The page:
This short post is an interesting assessment of Jonathan Franzen's career, warts and all.
I can't talk about Franzen without losing what little feminist credibility I have, so I'm not even going to pretend to be unbiased. He and I share the same hometown, and, I think, we share a somewhat contentious relationship to said town. I count The Corrections, a late-20th century, pre-9/11 doorstop of a novel, among my favorites. Freedom I liked too, but books about aging gen-x'ers are candy for me, so it's not like I read it with a critical eye. (I liked Meg Wolitzer's The Interestings more, for what it's worth.) Unfortunately, most of the criticism I've read in the past few years wasn't of his work, but of his white guy entitlement, which has more to do with the lack of parity among male and female writers in the world of serious literature. Franzen is an easy scapegoat. His -- and it pains me to write such an inglorious phrase -- "lady issues" seem more foot-in-mouth than malevolent.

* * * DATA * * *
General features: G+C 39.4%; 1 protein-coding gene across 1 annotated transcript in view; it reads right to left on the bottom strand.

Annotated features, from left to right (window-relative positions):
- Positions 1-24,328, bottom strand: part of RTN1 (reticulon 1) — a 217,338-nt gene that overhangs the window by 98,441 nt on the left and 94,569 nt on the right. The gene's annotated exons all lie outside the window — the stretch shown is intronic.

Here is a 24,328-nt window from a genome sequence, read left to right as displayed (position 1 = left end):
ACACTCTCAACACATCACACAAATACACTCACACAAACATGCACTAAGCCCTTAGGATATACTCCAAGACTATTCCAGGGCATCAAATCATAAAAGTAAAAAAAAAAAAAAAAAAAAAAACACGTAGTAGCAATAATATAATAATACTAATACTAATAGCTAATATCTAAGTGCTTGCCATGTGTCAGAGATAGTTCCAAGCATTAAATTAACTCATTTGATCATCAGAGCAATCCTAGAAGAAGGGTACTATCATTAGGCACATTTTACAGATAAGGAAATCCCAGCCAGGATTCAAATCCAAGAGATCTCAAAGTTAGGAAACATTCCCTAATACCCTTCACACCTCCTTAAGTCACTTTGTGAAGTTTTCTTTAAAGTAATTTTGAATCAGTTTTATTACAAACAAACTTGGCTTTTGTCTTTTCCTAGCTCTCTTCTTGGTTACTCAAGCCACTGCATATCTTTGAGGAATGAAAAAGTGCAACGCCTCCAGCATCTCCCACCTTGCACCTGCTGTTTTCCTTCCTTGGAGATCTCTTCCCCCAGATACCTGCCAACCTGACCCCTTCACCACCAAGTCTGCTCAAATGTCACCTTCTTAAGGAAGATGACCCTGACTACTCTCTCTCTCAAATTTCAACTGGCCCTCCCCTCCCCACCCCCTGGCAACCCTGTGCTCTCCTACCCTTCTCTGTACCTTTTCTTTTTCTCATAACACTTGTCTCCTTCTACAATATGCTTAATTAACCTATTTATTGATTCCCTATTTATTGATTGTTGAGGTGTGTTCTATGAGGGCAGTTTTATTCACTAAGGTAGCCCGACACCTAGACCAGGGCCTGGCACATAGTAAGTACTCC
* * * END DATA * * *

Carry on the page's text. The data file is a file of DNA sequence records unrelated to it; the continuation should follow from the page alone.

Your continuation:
For this one, scan to the part about self-censoring.
It's baffling to me that a reader would think that an author would necessarily endorse her character's racist views. Call me idealistic, but I don't think readers are that daft. I've written many time about the dangers of self-censorship, particularly for novice writers, and the hell of culling through your words for even the slightest offense. I think art should be off limits -- at least in the production stage. It's not a popular opinion anymore, but I'll live with it.